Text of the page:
## Discrete Minimal Helicoid

Electronic Geometry Model No. 2001.01.046

#### Description

This discrete minimal helicoid extends minimally to an infinite complete discrete surface whose coordinates are given by an explicit function. This model is an example of a family of discrete helicoids. All of these helicoids have a simple explicit description of their vertices.

We define discrete compact minimal surfaces as piecewise linear continuous compact triangulated surfaces that are critical for the area functional with respect to all variations through surfaces of the same type that preserve the simplicial structure and the boundary.

This model is an explicit representation for discrete helicoids (see [1] for a proof of the representation). These discrete helicoids are a natural second nontrivial example of complete embedded discrete minimal surfaces, after the discrete catenoids (see [5]).

There exists a 4-parameter family of complete embedded discrete minimal helicoids, with the connectivity as shown in the picture. The vertices, indexed by integers i and j, are the points

x = (r Sinh(x0 + j delta)/Sin(theta)) Cos(i theta)

y = (r Sinh(x0 + j delta)/Sin(theta)) Sin(i theta)

z = i r

where the parameters are

• theta is strictly between 0 and Pi/2, and determines the angle between two consecutive horizontal lines.
• delta determines the horizontal spacing of the vertices.
• x0 determines the offset of the vertices from the z-axis (if x0=0 then the z-axis is included in the edge set)
• the homothety factor r equals the vertical distance between consecutive horizontal lines of edges.

These surfaces are invariant under the screw motion that combines vertical upward translation of distance 2 r with rotation about the z-axis by an angle of 2 theta. All helicoids of this family interpolate smooth helicoids since the horizontal vertices lie on straight lines and the vertical twist and distance of adjacent lines are constant.

The helicoids are comprised of planar quadrilaterals, each triangulated by four coplanar triangles. Each quadrilateral is the vertex star of a unique vertex whose position within the quadrilateral may be arbitrarily choosen. In this model the position of this vertex was choosen to avoid a case distinction in the formula. None of its four boundary edges of the quadrilateral are vertical or horizontal, and one pair of opposite vertices in its boundary have the same z-coordinate, and the four boundary edges consist of two pairs of adjacent edges so that within each pair the adjacent edges are of equal length.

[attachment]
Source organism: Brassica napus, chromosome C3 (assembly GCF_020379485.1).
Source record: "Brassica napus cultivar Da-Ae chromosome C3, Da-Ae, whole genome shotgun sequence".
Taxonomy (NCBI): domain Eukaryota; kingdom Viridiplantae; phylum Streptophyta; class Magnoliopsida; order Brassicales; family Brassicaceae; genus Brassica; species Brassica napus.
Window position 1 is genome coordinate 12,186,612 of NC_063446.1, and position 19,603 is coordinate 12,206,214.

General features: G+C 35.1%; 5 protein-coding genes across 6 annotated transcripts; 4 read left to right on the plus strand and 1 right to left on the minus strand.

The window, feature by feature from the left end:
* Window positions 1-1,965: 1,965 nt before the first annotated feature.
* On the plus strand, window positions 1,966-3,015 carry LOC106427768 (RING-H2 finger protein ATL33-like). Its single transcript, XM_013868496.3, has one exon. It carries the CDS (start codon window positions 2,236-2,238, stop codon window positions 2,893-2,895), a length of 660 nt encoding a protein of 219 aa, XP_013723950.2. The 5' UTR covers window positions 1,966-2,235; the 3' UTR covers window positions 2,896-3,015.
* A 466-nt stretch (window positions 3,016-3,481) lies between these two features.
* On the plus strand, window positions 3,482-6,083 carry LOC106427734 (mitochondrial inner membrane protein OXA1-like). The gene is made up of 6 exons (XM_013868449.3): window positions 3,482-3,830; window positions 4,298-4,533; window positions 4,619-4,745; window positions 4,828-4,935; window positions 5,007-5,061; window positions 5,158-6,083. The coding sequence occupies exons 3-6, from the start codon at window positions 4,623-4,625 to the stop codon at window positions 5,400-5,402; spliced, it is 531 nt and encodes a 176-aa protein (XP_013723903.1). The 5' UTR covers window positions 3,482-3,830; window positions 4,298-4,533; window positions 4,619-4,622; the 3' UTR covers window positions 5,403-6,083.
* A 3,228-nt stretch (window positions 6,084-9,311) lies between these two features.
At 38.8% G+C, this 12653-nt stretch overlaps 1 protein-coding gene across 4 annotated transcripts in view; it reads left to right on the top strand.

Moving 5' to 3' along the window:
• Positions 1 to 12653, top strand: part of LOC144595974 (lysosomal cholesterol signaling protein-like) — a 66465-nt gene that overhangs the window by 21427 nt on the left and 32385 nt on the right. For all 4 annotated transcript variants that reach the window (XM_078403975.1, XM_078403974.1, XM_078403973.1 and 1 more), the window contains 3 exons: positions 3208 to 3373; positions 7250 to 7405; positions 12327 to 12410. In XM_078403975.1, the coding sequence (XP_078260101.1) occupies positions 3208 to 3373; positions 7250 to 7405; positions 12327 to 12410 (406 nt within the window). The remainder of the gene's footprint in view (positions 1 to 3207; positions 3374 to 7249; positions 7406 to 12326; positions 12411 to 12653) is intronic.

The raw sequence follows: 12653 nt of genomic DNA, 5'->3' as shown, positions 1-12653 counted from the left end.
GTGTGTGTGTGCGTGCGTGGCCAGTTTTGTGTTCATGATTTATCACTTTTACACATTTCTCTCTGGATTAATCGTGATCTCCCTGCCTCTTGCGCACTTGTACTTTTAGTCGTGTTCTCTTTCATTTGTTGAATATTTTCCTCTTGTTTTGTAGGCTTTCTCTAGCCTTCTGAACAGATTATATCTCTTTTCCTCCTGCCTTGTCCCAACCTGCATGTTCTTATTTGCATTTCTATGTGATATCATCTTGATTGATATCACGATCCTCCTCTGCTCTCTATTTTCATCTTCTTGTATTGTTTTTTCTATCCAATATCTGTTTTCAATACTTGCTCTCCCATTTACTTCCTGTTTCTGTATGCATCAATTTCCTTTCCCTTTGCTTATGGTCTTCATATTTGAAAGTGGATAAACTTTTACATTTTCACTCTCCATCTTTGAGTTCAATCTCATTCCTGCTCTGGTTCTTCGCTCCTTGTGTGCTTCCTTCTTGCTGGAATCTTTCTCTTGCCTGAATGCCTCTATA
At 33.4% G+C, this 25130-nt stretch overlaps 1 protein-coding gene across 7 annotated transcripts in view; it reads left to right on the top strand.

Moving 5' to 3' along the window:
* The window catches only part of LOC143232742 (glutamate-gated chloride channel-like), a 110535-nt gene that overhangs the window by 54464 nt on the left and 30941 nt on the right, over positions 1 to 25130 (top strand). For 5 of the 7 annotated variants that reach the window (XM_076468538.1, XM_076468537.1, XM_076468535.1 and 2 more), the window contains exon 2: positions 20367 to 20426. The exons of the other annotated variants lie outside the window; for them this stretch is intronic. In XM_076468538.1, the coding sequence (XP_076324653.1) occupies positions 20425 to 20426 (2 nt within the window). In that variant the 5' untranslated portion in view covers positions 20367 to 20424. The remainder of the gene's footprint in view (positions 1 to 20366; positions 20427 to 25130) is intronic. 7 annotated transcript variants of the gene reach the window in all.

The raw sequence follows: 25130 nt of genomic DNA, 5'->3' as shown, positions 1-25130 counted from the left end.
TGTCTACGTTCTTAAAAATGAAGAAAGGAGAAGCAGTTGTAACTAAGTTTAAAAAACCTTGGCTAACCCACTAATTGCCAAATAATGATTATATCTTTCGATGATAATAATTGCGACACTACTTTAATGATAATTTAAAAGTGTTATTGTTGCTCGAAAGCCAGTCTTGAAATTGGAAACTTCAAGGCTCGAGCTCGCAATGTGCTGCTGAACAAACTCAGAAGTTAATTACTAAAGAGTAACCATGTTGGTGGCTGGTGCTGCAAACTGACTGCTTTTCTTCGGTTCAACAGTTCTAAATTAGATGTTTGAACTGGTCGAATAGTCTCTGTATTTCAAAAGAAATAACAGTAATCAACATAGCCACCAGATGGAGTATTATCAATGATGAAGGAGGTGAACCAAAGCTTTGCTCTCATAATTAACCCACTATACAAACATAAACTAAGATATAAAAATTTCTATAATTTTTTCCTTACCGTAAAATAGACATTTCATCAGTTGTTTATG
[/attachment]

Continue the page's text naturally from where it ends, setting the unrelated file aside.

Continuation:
Note, the helicoids are not directly discrete conjugates of the discrete catenoids [5] since the discrete conjugate surfaces of a conforming triangulation is a non-conforming triangulation as described in [6].

Model produced with: JavaView 2.04.001

 Keywords Minimal Surface; Discrete Surface; Helicoid MSC-2000 Classification 53-04 (53-XX, 68Uxx, 68Rxx, 65Kxx, 65M50) Zentralblatt No. 01683035

#### References

1. Konrad Polthier and Wayne Rossman: Index of Discrete Constant Mean Curvature Surfaces (2000), Preprint 484, submitted, http://www-sfb288.math.tu-berlin.de/~konrad/articles.html.
2. Ulrich Pinkall and Konrad Polthier: Computing Discrete Minimal Surfaces and Their Conjugates, Experimental Mathematics 2 (1993), 15--36.
3. Bernd Oberknapp and Konrad Polthier: An Algorithm for Constant Mean Curvature Surfaces, in Hans-Christian Hege and Konrad Polthier (Eds.): Visualization and Mathematics, Springer Verlag (1997), 141--161.
5. Konrad Polthier and Wayne Rossman: Discrete Catenoid (2000), Digital Model at Electronic Geometry Models, http://www.eg-models.de/2000.05.002.
6. Konrad Polthier: Conjugate Harmonic Maps and Minimal Surfaces (2000), Preprint 446, submitted, http://www-sfb288.math.tu-berlin.de/~konrad/articles.html.

#### Submission information

Submitted: Mon Jan 22 09:21:14 CET 2001.
Revised: Thu Aug 30 14:51:35 CET 2001, Mon Aug 27 21:23:20 CET 2001.
Accepted: Tue Sep 11 15:20:29 CET 2001.

Technische Universität Berlin
Fachbereich Mathematik
Straße des 17. Juni 136
10623 Berlin
Germany
polthier@math.tu-berlin.de